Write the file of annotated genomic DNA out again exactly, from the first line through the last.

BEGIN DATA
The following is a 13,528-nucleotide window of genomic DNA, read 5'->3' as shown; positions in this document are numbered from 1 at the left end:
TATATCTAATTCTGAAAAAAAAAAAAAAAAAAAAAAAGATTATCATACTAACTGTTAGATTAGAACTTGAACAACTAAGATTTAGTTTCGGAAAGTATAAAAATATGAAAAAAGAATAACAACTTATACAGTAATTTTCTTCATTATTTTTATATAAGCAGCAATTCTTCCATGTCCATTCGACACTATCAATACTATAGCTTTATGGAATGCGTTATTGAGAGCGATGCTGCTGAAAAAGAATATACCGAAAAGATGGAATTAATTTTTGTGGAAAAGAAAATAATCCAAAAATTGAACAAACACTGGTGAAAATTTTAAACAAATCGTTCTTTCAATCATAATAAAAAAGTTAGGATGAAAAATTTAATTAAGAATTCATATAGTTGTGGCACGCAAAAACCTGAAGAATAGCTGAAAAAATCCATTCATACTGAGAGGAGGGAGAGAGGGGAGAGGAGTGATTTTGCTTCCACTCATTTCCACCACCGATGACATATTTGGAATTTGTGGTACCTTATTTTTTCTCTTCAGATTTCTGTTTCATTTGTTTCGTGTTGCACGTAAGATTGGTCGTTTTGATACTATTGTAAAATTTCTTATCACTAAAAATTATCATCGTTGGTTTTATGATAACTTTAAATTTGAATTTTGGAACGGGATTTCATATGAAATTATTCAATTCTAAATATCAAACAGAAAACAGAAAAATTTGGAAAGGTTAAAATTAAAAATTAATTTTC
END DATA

The following is a 13,528-nucleotide window of genomic DNA, read 5'->3' as shown; positions in this document are numbered from 1 at the left end:
TATATCTAATTCTGAAAAAAAAAAAAAAAAAAAAAAAGATTATCATACTAACTGTTAGATTAGAACTTGAACAACTAAGATTTAGTTTCGGAAAGTATAAAAATATGAAAAAAGAATAACAACTTATACAGTAATTTTCTTCATTATTTTTATATAAGCAGCAATTCTTCCATGTCCATTCGACACTATCAATACTATAGCTTTATGGAATGCGTTATTGAGAGCGATGCTGCTGAAAAAGAATATACCGAAAAGATGGAATTAATTTTTGTGGAAAAGAAAATAATCCAAAAATTGAACAAACACTGGTGAAAATTTTAAACAAATCGTTCTTTCAATCATAATAAAAAAGTTAGGATGAAAAATTTAATTAAGAATTCATATAGTTGTGGCACGCAAAAACCTGAAGAATAGCTGAAAAAATCCATTCATACTGAGAGGAGGGAGAGAGGGGAGAGGAGTGATTTTGCTTCCACTCATTTCCACCACCGATGACATATTTGGAATTTGTGGTACCTTATTTTTTCTCTTCAGATTTCTGTTTCATTTGTTTCGTGTTGCACGTAAGATTGGTCGTTTTGATACTATTGTAAAATTTCTTATCACTAAAAATTATCATCGTTGGTTTTATGATAACTTTAAATTTGAATTTTGGAACGGGATTTCATATGAAATTATTCAATTCTAAATATCAAACAGAAAACAGAAAAATTTGGAAAGGTTAAAATTAAAAATTAATTTTC